A 54-year-old Caucasian man with a history of hypertension and dyslipidemia developed a viral prodrome of fatigue, rash, nausea, vomiting, diarrhea and a low grade headache (Table 1). He presented with coffee ground emesis to the hospital. In the emergency room he was febrile (temperature of 39.1°C) but hemodynamically stable. Neurological examination revealed mild left leg weakness but he was otherwise normal. He was admitted to the hospital for rehydration and was discharged two days later. West Nile virus serum IgM performed on admission was positive. Four days after discharge, the patient was re-admitted for investigation of progressive left leg weakness. He was afebrile (temperature 36.1°C). Neurological examination revealed markedly reduced strength in his left hip and quadriceps and absent left knee and ankle reflexes. Sensation was intact in his left lower limb and the remainder of the physical examination was unremarkable. Lumbar puncture was normal (<5 white blood cells/μL and protein <0.45 g/L in the cerebrospinal fluid (CSF)). Electromyography (EMG) findings were in keeping with peripheral nerve demyelination with some element of neuronal injury. A diagnosis of West Nile virus acute flaccid paralysis was made and he was discharged home 24 hours later; by the time of discharge the left leg weakness had progressed to include foot drop. Over the first few months following discharge the left hip and quadriceps weakness improved but the foot drop persisted. The patient still had persistent foot drop at the end of the study. The PCS and MCS outcomes can be found in Table 2.
A 66-year-old Caucasian woman with no known medical problems was admitted with a two-day history of fever, headache, neck stiffness and photophobia (Table 1). She was brought to the hospital when she developed rapidly progressive bilateral upper and lower extremity weakness. In the emergency room her temperature was 37.7°C, her pulse was 98 beats/minute and her blood pressure was 180/78 mmHg. She was intubated to protect her airway and she had complete flaccid paralysis of bilateral upper and lower extremities. Lumbar puncture revealed 123 white blood cells/μL and protein of 1.27 g/L in the CSF. Serum IgM was positive for West Nile virus and a diagnosis of West Nile virus acute flaccid paralysis was made. While in the intensive care unit she was unable to be weaned from the ventilator due to ongoing weakness and required a tracheostomy. After one year, she had some improvement in strength in her limbs but required ongoing ventilatory support. The PCS and MCS outcomes can be found in Table 2.
A 67-year-old previously healthy Caucasian man with acute onset right lower leg weakness one week following a viral prodrome of fever, headache, myalgias and photophobia (Table 1) presented to the hospital. In the emergency room he was afebrile (temperature of 36.5°C) and hemodynamically stable. Neurological examination revealed flaccid paralysis of the right leg and absent patellar and ankle reflexes. The remainder of his neurological examination was normal. Lumbar puncture was abnormal with 189 white blood cells/μL and 1.0 g/L of protein in the CSF. He was admitted to the hospital for observation and further examination. Serum IgM was positive for West Nile virus and an EMG was consistent with West Nile virus acute flaccid paralysis. He was discharged home after a 14-day stay. Once discharged, the patient underwent regular physiotherapy to help improve the strength in his leg. Although the strength improved with time, he continued to have significant weakness at the end of follow-up. The PCS and MCS outcomes can be found in Table 2.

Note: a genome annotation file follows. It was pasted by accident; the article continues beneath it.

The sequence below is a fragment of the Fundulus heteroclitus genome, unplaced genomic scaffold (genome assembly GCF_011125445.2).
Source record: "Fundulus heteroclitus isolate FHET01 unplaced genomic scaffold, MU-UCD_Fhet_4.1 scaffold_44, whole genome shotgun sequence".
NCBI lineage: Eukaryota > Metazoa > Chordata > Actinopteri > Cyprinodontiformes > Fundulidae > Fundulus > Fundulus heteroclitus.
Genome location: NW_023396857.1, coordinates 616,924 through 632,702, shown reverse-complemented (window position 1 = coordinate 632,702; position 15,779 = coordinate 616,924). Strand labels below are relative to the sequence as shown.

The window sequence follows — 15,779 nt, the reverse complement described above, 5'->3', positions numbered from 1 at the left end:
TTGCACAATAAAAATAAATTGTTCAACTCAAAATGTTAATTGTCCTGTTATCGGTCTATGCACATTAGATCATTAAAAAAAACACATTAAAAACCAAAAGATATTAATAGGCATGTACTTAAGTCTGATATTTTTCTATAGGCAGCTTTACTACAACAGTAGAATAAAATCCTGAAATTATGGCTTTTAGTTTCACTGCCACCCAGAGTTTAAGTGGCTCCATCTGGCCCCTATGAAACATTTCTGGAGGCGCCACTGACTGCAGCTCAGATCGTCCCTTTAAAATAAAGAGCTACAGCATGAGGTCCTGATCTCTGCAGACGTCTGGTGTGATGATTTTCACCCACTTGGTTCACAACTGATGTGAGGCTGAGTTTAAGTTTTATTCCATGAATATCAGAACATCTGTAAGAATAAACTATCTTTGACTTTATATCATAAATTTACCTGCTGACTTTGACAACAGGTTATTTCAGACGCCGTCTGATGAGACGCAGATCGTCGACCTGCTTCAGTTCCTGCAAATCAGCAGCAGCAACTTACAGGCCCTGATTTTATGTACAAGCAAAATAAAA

A 60-year-old previously well Caucasian woman with acute onset bilateral lower extremity weakness after a viral prodrome which included headache, fatigue, malaise and myalgias presented to the hospital (Table 1). Physical examination of the lower extremities revealed marked weakness of the right hip flexors, mild weakness of the left hip flexors with better distal strength bilaterally. Patellar reflexes were absent bilaterally but the ankle reflexes were intact. Sensation was normal and the remainder of the neurological examination was normal. A lumbar puncture was abnormal with 32 white blood cells/μL and 0.77 g/L of protein in the CSF. The patient was admitted for observation and further examination. An MRI scan showed diffuse enhancement of the cauda equina and nerve roots of the lumbosacral spine. Serum IgM was positive for West Nile virus and EMG was consistent with multiple root inflammation of the cauda equina, thus a diagnosis of West Nile virus acute flaccid paralysis was made. The patient was discharged home after 10 days in the hospital. Following discharge she received physiotherapy. Her strength slowly improved although at the end of follow-up she still required a walker for ambulation. Her PCS and MCS outcomes can be found in Table 2.
A 71-year-old Caucasian man with a known history of heart failure and Parkinson's disease with rapidly progressive bilateral lower extremity weakness following a viral prodrome of fever, rash, neck stiffness, fatigue and myalgias (Table 1) presented to the hospital. In the emergency room he was febrile (temperature of 39.7°C) but hemodynamically stable. He was not oriented to time or place. He had flaccid paralysis of his lower extremities bilaterally and absent patellar and ankle reflexes. Neurological examination of his upper extremities showed increased tone and tremor consistent with the diagnosis of Parkinson's disease. Lumbar puncture results were abnormal; there were no white blood cells (<5 cells/μL) in the CSF but the protein was elevated at 1.06 g/L. He was admitted to the hospital for observation and further examination. Serum IgM was positive for West Nile virus and a diagnosis of West Nile virus acute flaccid paralysis was made. The delirium quickly cleared and after one week in the hospital, his strength began to return. After one month in the hospital his strength continued to improve but was not at baseline, thus he was transferred to an in-patient rehabilitation facility. Although his strength ultimately returned to baseline, his overall mobility declined with time due to his Parkinson's disease. His PCS and MCS outcomes can be found in Table 2.